Welcome to the MOOC “Global Health Security, Solidarity and Sustainability through the International Health Regulations”.
We are very excited to have you on board and hope you will enjoy the course!
In the coming 6 weeks, you will learn about the International Health Regulations (IHR), history of its creation and evolution, its major principles and implementation procedures, as well as challenges and future opportunities. We will talk about lessons learned from the previous epidemics and environmental disasters, and discuss possible future health threats and ways to respond to them in an efficient and timely manner. The goal of this MOOC is not only to promote knowledge on the IHR among the general public but also to help international health practitioners advance its implementation, contributing to the achievement of Sustainable Development Goals.
Our MOOC «Global Health Security, Solidarity and Sustainability through the International Health Regulations» is highly transdisciplinary and involves prominent experts from more than 15 leading institutions worldwide, including academia, international organizations, and local governments. Along with traditional e-learning resources, it gives access to a highly innovative teaching tool – virtual Simulator IHR 3.0 – a serious game where you can practice managing health crises from different perspectives. No matter which country you come from, this MOOC is free and open for anyone interested in learning more about such a powerful legal mechanism as the IHR.
Every week, you will get access to a new Module which includes a series of video lectures, accompanied by a list of recommended readings to deepen your knowledge on the proposed topic. Every module will have a number of practice exercises, such as in-video questions and practice quizzes based on the video lectures and readings, and a graded quiz to sum up everything that you’ve learned. At the end of the course, you will be asked to take a graded final quiz that you will need to complete (as well as each Module’s graded quizzes) in order to pass the course and earn a Certificate if you chose this option at enrolment.
We encourage you to use Discussion Prompts and forums to discuss the course material with fellow students enrolled in the MOOC. You can greatly contribute to the learning process by posting your questions, commenting, or sharing your personal experiences and examples from your countries.
This MOOC was produced jointly by the University of Geneva (Switzerland), Centre Virchow-Villermé for Public Health Paris-Berlin, Université Paris Descartes (France) and ANEO in close collaboration with the World Health Organization Headquarters (Geneva, Switzerland) and WHO Regional Office for the Eastern Mediterranean (Cairo, Egypt), with the financial aid of the Agence Nationale de la Recherche (France), UNIGE and WHO.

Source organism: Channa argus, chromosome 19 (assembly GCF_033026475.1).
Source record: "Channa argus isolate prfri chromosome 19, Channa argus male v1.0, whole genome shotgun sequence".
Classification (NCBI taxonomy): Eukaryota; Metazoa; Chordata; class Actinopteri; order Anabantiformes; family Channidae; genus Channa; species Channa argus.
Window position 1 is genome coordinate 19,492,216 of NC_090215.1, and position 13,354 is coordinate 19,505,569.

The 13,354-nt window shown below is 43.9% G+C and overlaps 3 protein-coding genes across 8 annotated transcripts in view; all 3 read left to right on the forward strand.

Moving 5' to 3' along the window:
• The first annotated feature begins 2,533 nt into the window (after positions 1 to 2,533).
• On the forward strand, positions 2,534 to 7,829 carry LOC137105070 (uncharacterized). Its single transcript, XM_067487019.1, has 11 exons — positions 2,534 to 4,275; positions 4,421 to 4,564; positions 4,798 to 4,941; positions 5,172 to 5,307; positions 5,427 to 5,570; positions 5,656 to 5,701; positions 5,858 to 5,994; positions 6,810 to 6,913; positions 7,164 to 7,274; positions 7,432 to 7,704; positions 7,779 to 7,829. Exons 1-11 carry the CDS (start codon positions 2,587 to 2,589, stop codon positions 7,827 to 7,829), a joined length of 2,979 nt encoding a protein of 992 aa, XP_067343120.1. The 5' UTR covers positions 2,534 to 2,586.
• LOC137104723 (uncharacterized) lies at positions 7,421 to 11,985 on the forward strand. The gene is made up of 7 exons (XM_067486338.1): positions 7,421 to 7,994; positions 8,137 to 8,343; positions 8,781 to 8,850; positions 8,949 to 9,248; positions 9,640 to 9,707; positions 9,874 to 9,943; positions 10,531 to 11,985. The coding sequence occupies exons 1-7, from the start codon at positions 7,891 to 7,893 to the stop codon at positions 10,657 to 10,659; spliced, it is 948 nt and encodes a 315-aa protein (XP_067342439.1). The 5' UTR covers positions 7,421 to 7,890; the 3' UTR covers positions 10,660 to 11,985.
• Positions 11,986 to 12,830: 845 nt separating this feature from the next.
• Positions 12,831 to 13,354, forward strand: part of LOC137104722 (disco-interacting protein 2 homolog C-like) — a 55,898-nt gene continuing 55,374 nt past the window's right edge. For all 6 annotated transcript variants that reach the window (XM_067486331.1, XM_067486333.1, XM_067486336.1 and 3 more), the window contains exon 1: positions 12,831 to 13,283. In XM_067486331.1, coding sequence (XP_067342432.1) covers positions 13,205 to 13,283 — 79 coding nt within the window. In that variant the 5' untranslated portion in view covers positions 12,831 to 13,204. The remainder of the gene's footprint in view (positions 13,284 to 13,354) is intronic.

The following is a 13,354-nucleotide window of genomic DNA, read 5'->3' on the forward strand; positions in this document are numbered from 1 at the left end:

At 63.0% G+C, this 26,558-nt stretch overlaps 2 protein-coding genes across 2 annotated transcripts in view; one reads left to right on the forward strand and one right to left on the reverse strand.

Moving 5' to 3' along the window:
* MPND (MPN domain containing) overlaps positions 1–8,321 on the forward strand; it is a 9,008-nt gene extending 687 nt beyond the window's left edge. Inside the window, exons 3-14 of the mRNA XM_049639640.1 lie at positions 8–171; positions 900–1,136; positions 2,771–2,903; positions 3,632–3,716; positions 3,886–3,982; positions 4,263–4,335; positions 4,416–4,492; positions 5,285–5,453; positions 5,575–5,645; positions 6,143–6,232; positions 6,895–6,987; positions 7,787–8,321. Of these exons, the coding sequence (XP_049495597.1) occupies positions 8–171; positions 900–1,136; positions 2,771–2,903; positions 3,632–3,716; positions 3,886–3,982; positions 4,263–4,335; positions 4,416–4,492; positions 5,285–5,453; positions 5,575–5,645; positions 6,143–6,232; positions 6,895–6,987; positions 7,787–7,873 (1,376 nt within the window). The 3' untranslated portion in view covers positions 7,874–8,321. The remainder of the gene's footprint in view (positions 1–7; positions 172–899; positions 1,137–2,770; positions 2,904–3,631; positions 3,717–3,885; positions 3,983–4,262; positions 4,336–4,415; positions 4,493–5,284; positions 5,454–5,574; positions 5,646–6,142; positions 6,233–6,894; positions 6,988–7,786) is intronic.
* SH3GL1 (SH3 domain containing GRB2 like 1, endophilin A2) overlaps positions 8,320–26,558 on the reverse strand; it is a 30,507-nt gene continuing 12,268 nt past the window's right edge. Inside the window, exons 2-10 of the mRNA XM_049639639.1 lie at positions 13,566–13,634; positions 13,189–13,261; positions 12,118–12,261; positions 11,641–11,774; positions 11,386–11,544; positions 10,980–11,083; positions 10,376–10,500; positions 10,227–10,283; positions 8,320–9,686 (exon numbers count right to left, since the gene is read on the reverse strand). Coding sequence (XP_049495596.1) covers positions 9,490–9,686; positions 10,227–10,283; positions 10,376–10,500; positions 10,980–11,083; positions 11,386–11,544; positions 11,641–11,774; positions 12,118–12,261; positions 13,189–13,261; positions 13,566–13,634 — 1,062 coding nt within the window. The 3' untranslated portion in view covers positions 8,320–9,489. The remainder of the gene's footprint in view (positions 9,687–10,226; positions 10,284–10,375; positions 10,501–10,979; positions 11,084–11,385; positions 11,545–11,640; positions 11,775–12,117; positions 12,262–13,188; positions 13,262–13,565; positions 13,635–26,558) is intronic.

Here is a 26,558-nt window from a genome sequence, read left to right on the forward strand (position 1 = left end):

We wish you good luck with the MOOC and look forward to seeing you in our learning community!
What you will learn
Introduction and course outline
The main objective of this Module is to explore the reasons behind the creation of this MOOC, its structure and the main topics covered. Using several real-world examples this Module introduces the main facets of the International Health Regulations (IHR) and controversies around it, and also presents the factors that motivated the countries to come together for the first time to discuss the issues of international public health, and the resulting documents that would later give birth to the first ever IHR.
Historic perspectives. IHR Articles & Procedures
This Module presents the content of the 2005 revision of the IHR and the main factors that led to the need for this revision, such as major societal changes, globalization and expansion of travel and international exchanges of people, leading to emergence and re-emergence of health threats. This Module also walks the student through the IHR text and outlines its main elements: definitions, main principles and goals, as well as the mechanisms of assessment and notification of health events of potential concern.
Intersectorality of the IHR – Part 1. Health threats covered by the IHR
This and the following Module provide an introduction to the complex interconnectedness of public health, and the IHR specifically, with other sectors. More precisely, Module 3 focuses on the linkage between human health and animal health and possible future health threats. Students will get familiar with examples of situations in which the IHR has come into action to limit the effects of a health hazard, such as Zika virus, SARS or Ebola epidemics that were declared as public health emergencies of international concern (PHEIC), along with the H1N1 outbreak.
Intersectorality of the IHR – Part 2. Mobility, trade and national security
Further exploring the aspect of intersectorality of the IHR, this Module will examine the effects that a public health event can potentially have on the global economy, travel and trade. It will define basic, additional and excessive public health measures that can be applied in case of an international health emergency, as well as specific documents that are necessary to ensure safety in international traffic and trade. This Module will also introduce the students to the issue of national security in the context of practical application of the IHR.